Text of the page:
As Claire Edmondson tells it, her career as a film and video director began four years ago when she found herself stuck in Toronto with an injured knee. Or maybe it was that day in London a year or two earlier when she realized she was sick of working for Bono. Or maybe it was all those teenagers’ funerals in Prince Rupert, B.C., back in the 1990s. The story behind the woman who may be Canada’s next great film director is circuitous.
The thirtysomething Torontonian, who has created music videos for such indie artists as Broken Social Scene, Austra and Kandle, is now working on a satirical video series called It Girl that spoofs the music and fashion industries through the experiences of an exasperated TV host who wants to rise above the inanity of celebrity interviews. Edmondson originally intended it as a Web series, but when she approached funders, industry insiders were soon encouraging her to make a pilot for a TV show. “Nothing is confirmed right now, but it’s definitely something” is how Edmondson puts it. “It’s on a lot of people’s radar; it’s taken on a life of its own. I am very thankful for that.”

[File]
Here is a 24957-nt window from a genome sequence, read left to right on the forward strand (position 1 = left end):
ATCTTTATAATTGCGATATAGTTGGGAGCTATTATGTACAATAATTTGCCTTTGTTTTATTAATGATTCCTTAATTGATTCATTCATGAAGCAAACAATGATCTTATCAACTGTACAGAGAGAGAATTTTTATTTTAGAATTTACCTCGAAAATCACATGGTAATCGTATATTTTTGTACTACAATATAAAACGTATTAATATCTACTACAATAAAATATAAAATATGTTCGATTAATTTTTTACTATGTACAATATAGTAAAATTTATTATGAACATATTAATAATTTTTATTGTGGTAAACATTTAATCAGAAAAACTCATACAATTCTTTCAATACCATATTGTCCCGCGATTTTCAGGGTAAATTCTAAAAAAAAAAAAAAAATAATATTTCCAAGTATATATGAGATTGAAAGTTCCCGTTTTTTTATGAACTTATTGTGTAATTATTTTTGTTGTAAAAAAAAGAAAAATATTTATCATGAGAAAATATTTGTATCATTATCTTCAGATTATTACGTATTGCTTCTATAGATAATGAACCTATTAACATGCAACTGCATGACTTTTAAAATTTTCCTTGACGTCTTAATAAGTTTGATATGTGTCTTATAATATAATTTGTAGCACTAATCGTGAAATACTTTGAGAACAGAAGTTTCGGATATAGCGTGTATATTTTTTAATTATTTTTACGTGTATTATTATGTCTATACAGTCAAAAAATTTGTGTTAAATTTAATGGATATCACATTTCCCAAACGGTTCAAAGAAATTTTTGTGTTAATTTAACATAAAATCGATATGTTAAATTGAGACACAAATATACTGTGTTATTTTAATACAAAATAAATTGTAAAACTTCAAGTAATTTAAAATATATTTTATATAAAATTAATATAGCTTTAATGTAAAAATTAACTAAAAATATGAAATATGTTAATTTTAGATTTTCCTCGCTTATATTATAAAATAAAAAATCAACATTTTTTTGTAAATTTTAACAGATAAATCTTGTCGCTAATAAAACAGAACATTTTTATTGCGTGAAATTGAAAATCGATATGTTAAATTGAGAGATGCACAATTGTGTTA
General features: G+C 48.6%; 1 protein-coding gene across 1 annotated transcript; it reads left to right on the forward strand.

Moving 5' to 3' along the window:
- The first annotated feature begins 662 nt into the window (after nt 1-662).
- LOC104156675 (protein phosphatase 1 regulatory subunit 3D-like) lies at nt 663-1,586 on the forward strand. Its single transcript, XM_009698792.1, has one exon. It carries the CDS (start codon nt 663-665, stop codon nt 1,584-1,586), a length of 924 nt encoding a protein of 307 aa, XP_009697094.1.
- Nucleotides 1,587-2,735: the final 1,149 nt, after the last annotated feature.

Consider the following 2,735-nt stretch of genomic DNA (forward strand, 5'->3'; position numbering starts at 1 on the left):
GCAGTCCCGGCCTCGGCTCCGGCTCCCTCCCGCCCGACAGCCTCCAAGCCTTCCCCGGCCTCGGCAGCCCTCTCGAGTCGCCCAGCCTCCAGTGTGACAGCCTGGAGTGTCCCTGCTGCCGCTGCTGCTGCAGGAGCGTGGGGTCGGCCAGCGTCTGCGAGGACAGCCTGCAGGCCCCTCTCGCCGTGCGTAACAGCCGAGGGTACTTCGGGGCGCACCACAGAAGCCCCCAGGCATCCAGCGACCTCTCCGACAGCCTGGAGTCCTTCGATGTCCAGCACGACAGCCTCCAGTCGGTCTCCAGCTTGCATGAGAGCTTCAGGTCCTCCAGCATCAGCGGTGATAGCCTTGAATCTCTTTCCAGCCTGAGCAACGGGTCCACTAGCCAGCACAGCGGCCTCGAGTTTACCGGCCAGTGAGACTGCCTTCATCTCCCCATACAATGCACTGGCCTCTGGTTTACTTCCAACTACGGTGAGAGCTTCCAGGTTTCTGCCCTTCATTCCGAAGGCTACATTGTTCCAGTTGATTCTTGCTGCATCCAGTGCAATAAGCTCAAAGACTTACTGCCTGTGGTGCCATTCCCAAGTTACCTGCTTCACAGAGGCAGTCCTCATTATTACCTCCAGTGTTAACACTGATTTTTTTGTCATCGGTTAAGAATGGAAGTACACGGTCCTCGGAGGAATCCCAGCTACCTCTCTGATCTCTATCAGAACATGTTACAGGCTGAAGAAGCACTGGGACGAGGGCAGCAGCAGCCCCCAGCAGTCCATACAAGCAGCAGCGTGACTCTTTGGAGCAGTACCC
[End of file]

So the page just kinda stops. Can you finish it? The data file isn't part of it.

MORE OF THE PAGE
In the enviable position of being acclaimed and courted for a project she has yet to produce, Edmondson herself is on a lot of people’s radar. Although the would-be filmmaker is still shopping around for the right medium, she is already recognized for her fluid, cinematic style and a feminist approach that is simultaneously girly and politically assertive.
A former stylist for rock musicians, she is an arty music-video director who is trying her hand at both television comedy and short films with a career as unpredictable and diffuse as the massively disrupted media industries in which she works. It’s an age when youth audiences are more likely to be watching webisodes than TV sitcoms; and when Much Music and MTV concentrate on reality shows, relegating the once-mighty music video to YouTube’s low-budget universe. So, maybe it is also an age when the fashion designer who created Feist’s iconic blue jumpsuit will become a noted auteur.